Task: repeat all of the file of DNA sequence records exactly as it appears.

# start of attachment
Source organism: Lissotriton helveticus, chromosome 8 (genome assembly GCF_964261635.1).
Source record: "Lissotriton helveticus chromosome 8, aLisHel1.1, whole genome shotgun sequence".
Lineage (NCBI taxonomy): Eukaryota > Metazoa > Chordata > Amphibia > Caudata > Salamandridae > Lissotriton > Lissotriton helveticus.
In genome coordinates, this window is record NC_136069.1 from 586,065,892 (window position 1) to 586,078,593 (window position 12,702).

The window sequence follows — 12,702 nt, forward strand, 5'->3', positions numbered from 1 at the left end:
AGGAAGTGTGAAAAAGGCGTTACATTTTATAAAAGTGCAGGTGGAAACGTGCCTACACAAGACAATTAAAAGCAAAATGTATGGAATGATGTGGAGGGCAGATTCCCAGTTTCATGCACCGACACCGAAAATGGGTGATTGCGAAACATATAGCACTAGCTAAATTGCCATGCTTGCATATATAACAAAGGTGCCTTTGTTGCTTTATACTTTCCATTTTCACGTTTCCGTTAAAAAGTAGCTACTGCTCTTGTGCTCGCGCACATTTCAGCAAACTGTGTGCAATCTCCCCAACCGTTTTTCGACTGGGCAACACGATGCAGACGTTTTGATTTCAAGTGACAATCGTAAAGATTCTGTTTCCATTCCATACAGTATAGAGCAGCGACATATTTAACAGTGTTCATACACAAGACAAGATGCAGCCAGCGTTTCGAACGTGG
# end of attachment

Source organism: Lissotriton helveticus, chromosome 8 (genome assembly GCF_964261635.1).
Source record: "Lissotriton helveticus chromosome 8, aLisHel1.1, whole genome shotgun sequence".
Lineage (NCBI taxonomy): Eukaryota > Metazoa > Chordata > Amphibia > Caudata > Salamandridae > Lissotriton > Lissotriton helveticus.
In genome coordinates, this window is record NC_136069.1 from 586,065,892 (window position 1) to 586,078,593 (window position 12,702).

The window sequence follows — 12,702 nt, forward strand, 5'->3', positions numbered from 1 at the left end:
AGGAAGTGTGAAAAAGGCGTTACATTTTATAAAAGTGCAGGTGGAAACGTGCCTACACAAGACAATTAAAAGCAAAATGTATGGAATGATGTGGAGGGCAGATTCCCAGTTTCATGCACCGACACCGAAAATGGGTGATTGCGAAACATATAGCACTAGCTAAATTGCCATGCTTGCATATATAACAAAGGTGCCTTTGTTGCTTTATACTTTCCATTTTCACGTTTCCGTTAAAAAGTAGCTACTGCTCTTGTGCTCGCGCACATTTCAGCAAACTGTGTGCAATCTCCCCAACCGTTTTTCGACTGGGCAACACGATGCAGACGTTTTGATTTCAAGTGACAATCGTAAAGATTCTGTTTCCATTCCATACAGTATAGAGCAGCGACATATTTAACAGTGTTCATACACAAGACAAGATGCAGCCAGCGTTTCGAACGTGG